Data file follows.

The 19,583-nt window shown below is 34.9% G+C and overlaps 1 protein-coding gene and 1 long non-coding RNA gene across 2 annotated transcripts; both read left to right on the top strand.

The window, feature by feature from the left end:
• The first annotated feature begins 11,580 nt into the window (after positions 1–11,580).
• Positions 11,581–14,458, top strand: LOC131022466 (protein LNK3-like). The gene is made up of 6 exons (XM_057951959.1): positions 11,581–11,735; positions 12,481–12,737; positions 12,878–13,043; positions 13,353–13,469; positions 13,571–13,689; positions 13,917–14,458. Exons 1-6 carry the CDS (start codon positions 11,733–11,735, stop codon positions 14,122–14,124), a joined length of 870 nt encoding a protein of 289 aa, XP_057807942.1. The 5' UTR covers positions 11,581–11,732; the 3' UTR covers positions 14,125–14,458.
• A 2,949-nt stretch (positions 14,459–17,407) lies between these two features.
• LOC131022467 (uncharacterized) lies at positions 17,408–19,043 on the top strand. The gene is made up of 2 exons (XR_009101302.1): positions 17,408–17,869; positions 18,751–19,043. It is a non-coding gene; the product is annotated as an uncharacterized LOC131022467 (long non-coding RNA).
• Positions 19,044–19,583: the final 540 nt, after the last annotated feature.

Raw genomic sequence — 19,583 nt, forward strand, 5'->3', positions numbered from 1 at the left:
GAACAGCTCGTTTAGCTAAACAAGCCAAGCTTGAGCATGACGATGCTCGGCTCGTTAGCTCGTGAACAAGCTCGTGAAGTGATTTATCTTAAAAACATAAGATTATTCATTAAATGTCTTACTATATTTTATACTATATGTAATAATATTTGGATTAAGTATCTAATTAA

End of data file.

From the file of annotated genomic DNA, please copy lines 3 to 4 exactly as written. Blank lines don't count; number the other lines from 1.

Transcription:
• The first annotated feature begins 11,580 nt into the window (after positions 1–11,580).
• Positions 11,581–14,458, top strand: LOC131022466 (protein LNK3-like). The gene is made up of 6 exons (XM_057951959.1): positions 11,581–11,735; positions 12,481–12,737; positions 12,878–13,043; positions 13,353–13,469; positions 13,571–13,689; positions 13,917–14,458. Exons 1-6 carry the CDS (start codon positions 11,733–11,735, stop codon positions 14,122–14,124), a joined length of 870 nt encoding a protein of 289 aa, XP_057807942.1. The 5' UTR covers positions 11,581–11,732; the 3' UTR covers positions 14,125–14,458.